Tuesday, February 7, 2023 Feb 7, 2023
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The Stars’ NHL Draft Haul is About More Than All Those Defensemen They Drafted

Dallas’ strategy couldn’t have been more obvious. Whether that’s a good or bad thing remains to be seen.
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Ever since the 2017 bumper crop, the Stars have been crushing the NHL draft. It wasn’t just the run of drafting Miro Heiskanen, Jake Oettinger, and Jason Robertson with consecutive picks that year, impressive though it was. Since then they’ve added Thomas Harley, Wyatt Johnston, Logan Stankoven, and Mavrik Bourque—blue-chip talent for days. For five years, the Stars appeared genuinely committed to taking the most talented players on the board rather than picking strictly for need, and it’s helped revitalize a stale roster. 

Then this year happened. Dallas took four defensemen in the first four rounds of last weekend’s draft, three of whom were right-handed. The biggest deficit on the roster got a talent windfall, but at what cost? Talk amongst the fan base centered on the ways this felt like 2014 all over again, when the Stars drafted a whopping eight players, none of whom are currently under contract in Dallas today. It’s not just fans questioning Dallas’ draft performance, either: Corey Pronman gave Dallas a B, while Elite Prospects gave the Stars a B-. Scott Wheeler at The Athletic called the Stars “losers” for Day One and Day Two..  

Is that a fair assessment? Yes and no. 

Let’s be clear: criticizing a draft plan is not the same as making premature judgments about the players selected. I personally had first-round pick Lian Bichsel going exactly where Dallas picked him. But it’s the rest of the draft that felt like an organization shouting, “We need defensemen, so let’s just draft defensemen!” Stars’ director of amateur scouting Joe McDonnell tried to somewhat counter this in his own interview, emphasizing that the Stars would have gone forward if someone high on their board slipped. I don’t doubt this, either. I find it hard to believe, for instance, that Dallas would have passed on Finnish winger Joakim Kemell, whom Wheeler ranked seventh on his board, had his freefall lasted all the way to Dallas at 18th overall instead of ending with him going to Nashville one spot earlier. 

Still, Jim Nill’s post-draft media availability spoke volumes:  “I mentioned to my staff, ‘Let’s not get caught up in the position, but if there’s somebody there we like in the defensive position, it’s probably a priority.’” This was need over best player available, and to be fair, there’s more merit to that in the NHL than in other sports. The NHL draft isn’t like the NFL, with a talent pool that stretches across the world versus only the American college system. There’s never a consensus on what the “best player available” actually means in hockey, and there probably never will be.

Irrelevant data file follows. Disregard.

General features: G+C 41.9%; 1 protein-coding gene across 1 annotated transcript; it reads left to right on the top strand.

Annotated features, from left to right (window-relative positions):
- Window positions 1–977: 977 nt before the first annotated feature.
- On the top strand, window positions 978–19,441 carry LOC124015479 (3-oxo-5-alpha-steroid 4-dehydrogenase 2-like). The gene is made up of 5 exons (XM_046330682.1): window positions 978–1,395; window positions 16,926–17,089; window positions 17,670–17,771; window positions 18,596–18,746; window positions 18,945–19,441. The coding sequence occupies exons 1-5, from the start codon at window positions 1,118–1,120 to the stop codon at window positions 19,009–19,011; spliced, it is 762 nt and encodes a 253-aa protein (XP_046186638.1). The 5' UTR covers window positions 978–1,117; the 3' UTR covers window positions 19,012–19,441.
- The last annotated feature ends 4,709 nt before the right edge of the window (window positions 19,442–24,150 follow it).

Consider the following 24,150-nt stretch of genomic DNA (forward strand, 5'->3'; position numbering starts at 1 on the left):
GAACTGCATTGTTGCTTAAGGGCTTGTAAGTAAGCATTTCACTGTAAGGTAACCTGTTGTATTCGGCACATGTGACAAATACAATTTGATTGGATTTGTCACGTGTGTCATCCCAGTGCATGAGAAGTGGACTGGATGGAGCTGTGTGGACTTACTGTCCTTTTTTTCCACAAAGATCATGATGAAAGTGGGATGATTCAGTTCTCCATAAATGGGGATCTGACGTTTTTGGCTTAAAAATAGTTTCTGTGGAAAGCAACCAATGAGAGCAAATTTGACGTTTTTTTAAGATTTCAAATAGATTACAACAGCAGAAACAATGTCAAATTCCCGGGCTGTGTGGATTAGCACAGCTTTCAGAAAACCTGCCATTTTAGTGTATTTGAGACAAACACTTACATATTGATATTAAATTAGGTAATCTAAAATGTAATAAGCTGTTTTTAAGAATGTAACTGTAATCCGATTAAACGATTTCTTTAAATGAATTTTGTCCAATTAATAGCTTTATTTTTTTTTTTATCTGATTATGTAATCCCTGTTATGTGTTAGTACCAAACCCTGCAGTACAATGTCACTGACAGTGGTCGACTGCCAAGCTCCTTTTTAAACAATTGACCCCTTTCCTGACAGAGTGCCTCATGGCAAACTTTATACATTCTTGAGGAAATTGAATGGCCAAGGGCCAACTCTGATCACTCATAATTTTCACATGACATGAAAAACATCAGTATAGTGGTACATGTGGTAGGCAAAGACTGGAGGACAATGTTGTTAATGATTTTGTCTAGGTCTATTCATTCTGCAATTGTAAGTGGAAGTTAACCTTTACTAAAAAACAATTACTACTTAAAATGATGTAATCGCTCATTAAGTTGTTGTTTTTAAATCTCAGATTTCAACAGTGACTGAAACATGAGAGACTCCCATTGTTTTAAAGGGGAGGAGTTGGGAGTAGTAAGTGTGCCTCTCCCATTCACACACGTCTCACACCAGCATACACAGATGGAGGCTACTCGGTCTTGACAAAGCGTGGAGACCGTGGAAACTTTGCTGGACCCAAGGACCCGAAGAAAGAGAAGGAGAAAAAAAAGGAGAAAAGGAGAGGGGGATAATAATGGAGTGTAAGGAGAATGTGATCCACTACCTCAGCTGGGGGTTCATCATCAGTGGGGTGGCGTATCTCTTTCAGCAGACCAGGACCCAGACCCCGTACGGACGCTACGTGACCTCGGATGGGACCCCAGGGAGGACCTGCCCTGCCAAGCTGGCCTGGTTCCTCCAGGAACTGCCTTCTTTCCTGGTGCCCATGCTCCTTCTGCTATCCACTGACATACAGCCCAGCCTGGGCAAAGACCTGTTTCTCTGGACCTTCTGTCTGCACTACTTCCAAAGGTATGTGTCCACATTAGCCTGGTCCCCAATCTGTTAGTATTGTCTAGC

I do think we can distinguish between picks intended to supplant the professional core and picks intended to support it. Those right-shot defensemen are ideal for players who can fill in the gaps behind Heiskanen or battle each other for the right side once Klingberg’s replacement is gone. But it’s not like there was a lack of forward talent on the table. Wheeler had Ludwig Persson (Washington) and Cruz Lucius (Carolina) going in the second round, and both were available by the time Dallas kept mashing the Draft a Defenseman Button in the third. The Stars just had an obvious plan and seemed intent on sticking to it.  

That starts with the 6-foot-5, 216-pound Bichsel, who is more than just a mean and nasty defender. Resist the urge to compare him to the hulking brutes of Stars past like Derian Hatcher and Jame Oleksiak. Bichsel fits the mold of a modern shutdown defender—actively confident with the puck but also able to make reads to shorten the defensive and neutral zones. Unlike static shutdown defenders like Esa Lindell, Bichsel has soft enough hands to pass in the middle of the ice on a breakout and much better edgework to cut back for better routes. These skills allow him to bull through the neutral zone and even capitalize in the offensive zone with his shot or with his legs. Experts have had nothing but good things to say about his raw tools, with the only question being about his offensive upside (a criticism we’ve seen with Miro Heiskanen and Detroit’s Moritz Sieder, who also spent their draft year against men before eventually blossoming in the NHL).  

In Bichsel, Dallas has a defenseman who will play below Heiskanen in the role Lindell currently has. Dallas loves Lindell, and the brand of hockey he brings, but he’s taking up $5.8 million annually against the cap to be their fourth most-used defender. You heard it here first: Bichsel will be ready by 2026 when Lindell becomes a UFA. 

Then there’s Christian Kyrou, their second-round pick and younger brother of Blues’ star Jordan. To Dallas, Kyrou is the next John Klingberg. McDonnell even said it himself. Kyrou was second in the OHL in scoring among draft-eligible defenders, and it’s easy to see why. Many defensemen have the physical tools to create offense from the blueline, but not everyone has the psychological tools—consider the Heiskanen versus Cale Makar debate among fans, for instance, and the talking point that Heiskanen just may not be selfish enough to ever do the things that Makar does. Kyrou almost certainly doesn’t have that problem.